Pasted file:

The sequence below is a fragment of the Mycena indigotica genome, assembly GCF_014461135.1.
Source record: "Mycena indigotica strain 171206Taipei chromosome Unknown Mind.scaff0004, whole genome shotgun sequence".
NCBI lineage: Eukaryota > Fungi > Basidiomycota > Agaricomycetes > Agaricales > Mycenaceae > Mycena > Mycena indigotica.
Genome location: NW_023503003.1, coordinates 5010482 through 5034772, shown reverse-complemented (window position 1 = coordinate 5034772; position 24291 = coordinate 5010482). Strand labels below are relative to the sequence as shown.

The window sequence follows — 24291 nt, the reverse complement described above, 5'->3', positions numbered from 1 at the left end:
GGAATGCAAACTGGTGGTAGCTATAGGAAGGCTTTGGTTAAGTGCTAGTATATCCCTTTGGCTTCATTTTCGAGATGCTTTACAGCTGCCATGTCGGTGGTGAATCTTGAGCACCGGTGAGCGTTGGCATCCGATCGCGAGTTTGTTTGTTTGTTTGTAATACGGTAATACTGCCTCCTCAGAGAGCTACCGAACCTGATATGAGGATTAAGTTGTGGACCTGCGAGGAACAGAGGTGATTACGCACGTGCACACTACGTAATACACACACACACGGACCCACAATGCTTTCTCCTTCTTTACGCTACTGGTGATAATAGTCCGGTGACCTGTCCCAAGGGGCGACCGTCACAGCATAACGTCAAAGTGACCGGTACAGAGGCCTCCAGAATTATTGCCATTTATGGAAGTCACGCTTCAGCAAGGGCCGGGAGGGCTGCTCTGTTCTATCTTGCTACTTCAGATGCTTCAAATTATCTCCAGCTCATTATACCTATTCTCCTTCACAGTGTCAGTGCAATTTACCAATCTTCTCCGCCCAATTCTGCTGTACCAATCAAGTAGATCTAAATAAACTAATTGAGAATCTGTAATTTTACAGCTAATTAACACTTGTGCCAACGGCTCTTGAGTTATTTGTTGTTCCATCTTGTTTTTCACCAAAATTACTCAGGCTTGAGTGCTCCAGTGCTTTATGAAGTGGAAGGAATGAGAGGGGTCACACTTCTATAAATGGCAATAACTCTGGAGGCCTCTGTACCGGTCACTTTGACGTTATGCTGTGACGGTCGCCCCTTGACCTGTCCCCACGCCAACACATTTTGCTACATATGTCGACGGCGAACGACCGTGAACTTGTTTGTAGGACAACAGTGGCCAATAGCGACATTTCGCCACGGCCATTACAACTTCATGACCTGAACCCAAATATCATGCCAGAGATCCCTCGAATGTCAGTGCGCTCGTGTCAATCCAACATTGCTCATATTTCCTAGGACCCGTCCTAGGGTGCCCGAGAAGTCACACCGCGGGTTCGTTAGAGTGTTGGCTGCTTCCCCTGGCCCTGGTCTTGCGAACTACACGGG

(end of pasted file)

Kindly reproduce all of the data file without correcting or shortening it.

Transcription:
The sequence below is a fragment of the Mycena indigotica genome, assembly GCF_014461135.1.
Source record: "Mycena indigotica strain 171206Taipei chromosome Unknown Mind.scaff0004, whole genome shotgun sequence".
NCBI lineage: Eukaryota > Fungi > Basidiomycota > Agaricomycetes > Agaricales > Mycenaceae > Mycena > Mycena indigotica.
Genome location: NW_023503003.1, coordinates 5010482 through 5034772, shown reverse-complemented (window position 1 = coordinate 5034772; position 24291 = coordinate 5010482). Strand labels below are relative to the sequence as shown.

The window sequence follows — 24291 nt, the reverse complement described above, 5'->3', positions numbered from 1 at the left end:
GGAATGCAAACTGGTGGTAGCTATAGGAAGGCTTTGGTTAAGTGCTAGTATATCCCTTTGGCTTCATTTTCGAGATGCTTTACAGCTGCCATGTCGGTGGTGAATCTTGAGCACCGGTGAGCGTTGGCATCCGATCGCGAGTTTGTTTGTTTGTTTGTAATACGGTAATACTGCCTCCTCAGAGAGCTACCGAACCTGATATGAGGATTAAGTTGTGGACCTGCGAGGAACAGAGGTGATTACGCACGTGCACACTACGTAATACACACACACACGGACCCACAATGCTTTCTCCTTCTTTACGCTACTGGTGATAATAGTCCGGTGACCTGTCCCAAGGGGCGACCGTCACAGCATAACGTCAAAGTGACCGGTACAGAGGCCTCCAGAATTATTGCCATTTATGGAAGTCACGCTTCAGCAAGGGCCGGGAGGGCTGCTCTGTTCTATCTTGCTACTTCAGATGCTTCAAATTATCTCCAGCTCATTATACCTATTCTCCTTCACAGTGTCAGTGCAATTTACCAATCTTCTCCGCCCAATTCTGCTGTACCAATCAAGTAGATCTAAATAAACTAATTGAGAATCTGTAATTTTACAGCTAATTAACACTTGTGCCAACGGCTCTTGAGTTATTTGTTGTTCCATCTTGTTTTTCACCAAAATTACTCAGGCTTGAGTGCTCCAGTGCTTTATGAAGTGGAAGGAATGAGAGGGGTCACACTTCTATAAATGGCAATAACTCTGGAGGCCTCTGTACCGGTCACTTTGACGTTATGCTGTGACGGTCGCCCCTTGACCTGTCCCCACGCCAACACATTTTGCTACATATGTCGACGGCGAACGACCGTGAACTTGTTTGTAGGACAACAGTGGCCAATAGCGACATTTCGCCACGGCCATTACAACTTCATGACCTGAACCCAAATATCATGCCAGAGATCCCTCGAATGTCAGTGCGCTCGTGTCAATCCAACATTGCTCATATTTCCTAGGACCCGTCCTAGGGTGCCCGAGAAGTCACACCGCGGGTTCGTTAGAGTGTTGGCTGCTTCCCCTGGCCCTGGTCTTGCGAACTACACGGG